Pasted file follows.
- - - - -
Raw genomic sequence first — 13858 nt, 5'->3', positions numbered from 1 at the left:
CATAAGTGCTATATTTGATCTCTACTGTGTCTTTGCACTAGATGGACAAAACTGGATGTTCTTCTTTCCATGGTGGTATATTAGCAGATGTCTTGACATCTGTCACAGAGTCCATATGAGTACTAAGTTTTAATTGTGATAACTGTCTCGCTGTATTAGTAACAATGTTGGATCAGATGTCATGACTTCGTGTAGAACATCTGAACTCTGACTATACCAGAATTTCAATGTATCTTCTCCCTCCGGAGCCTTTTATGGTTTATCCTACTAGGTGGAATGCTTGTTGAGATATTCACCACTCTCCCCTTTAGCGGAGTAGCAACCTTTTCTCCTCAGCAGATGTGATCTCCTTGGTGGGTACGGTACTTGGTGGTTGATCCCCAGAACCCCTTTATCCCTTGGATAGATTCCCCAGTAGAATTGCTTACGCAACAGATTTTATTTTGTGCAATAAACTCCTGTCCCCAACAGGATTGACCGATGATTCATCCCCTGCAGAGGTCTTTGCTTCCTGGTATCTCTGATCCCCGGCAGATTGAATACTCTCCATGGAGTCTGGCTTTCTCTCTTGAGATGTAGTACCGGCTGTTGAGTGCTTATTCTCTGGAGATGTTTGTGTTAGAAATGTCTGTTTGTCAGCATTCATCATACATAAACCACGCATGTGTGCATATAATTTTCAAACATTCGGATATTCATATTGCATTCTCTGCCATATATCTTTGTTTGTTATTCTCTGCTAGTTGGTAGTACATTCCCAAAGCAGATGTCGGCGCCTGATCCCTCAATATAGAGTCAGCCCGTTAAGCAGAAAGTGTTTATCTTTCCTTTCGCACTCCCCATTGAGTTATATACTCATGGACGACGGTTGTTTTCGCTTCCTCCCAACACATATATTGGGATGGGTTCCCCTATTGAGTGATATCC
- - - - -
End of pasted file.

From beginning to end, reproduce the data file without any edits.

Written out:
Raw genomic sequence first — 13858 nt, 5'->3', positions numbered from 1 at the left:
CATAAGTGCTATATTTGATCTCTACTGTGTCTTTGCACTAGATGGACAAAACTGGATGTTCTTCTTTCCATGGTGGTATATTAGCAGATGTCTTGACATCTGTCACAGAGTCCATATGAGTACTAAGTTTTAATTGTGATAACTGTCTCGCTGTATTAGTAACAATGTTGGATCAGATGTCATGACTTCGTGTAGAACATCTGAACTCTGACTATACCAGAATTTCAATGTATCTTCTCCCTCCGGAGCCTTTTATGGTTTATCCTACTAGGTGGAATGCTTGTTGAGATATTCACCACTCTCCCCTTTAGCGGAGTAGCAACCTTTTCTCCTCAGCAGATGTGATCTCCTTGGTGGGTACGGTACTTGGTGGTTGATCCCCAGAACCCCTTTATCCCTTGGATAGATTCCCCAGTAGAATTGCTTACGCAACAGATTTTATTTTGTGCAATAAACTCCTGTCCCCAACAGGATTGACCGATGATTCATCCCCTGCAGAGGTCTTTGCTTCCTGGTATCTCTGATCCCCGGCAGATTGAATACTCTCCATGGAGTCTGGCTTTCTCTCTTGAGATGTAGTACCGGCTGTTGAGTGCTTATTCTCTGGAGATGTTTGTGTTAGAAATGTCTGTTTGTCAGCATTCATCATACATAAACCACGCATGTGTGCATATAATTTTCAAACATTCGGATATTCATATTGCATTCTCTGCCATATATCTTTGTTTGTTATTCTCTGCTAGTTGGTAGTACATTCCCAAAGCAGATGTCGGCGCCTGATCCCTCAATATAGAGTCAGCCCGTTAAGCAGAAAGTGTTTATCTTTCCTTTCGCACTCCCCATTGAGTTATATACTCATGGACGACGGTTGTTTTCGCTTCCTCCCAACACATATATTGGGATGGGTTCCCCTATTGAGTGATATCC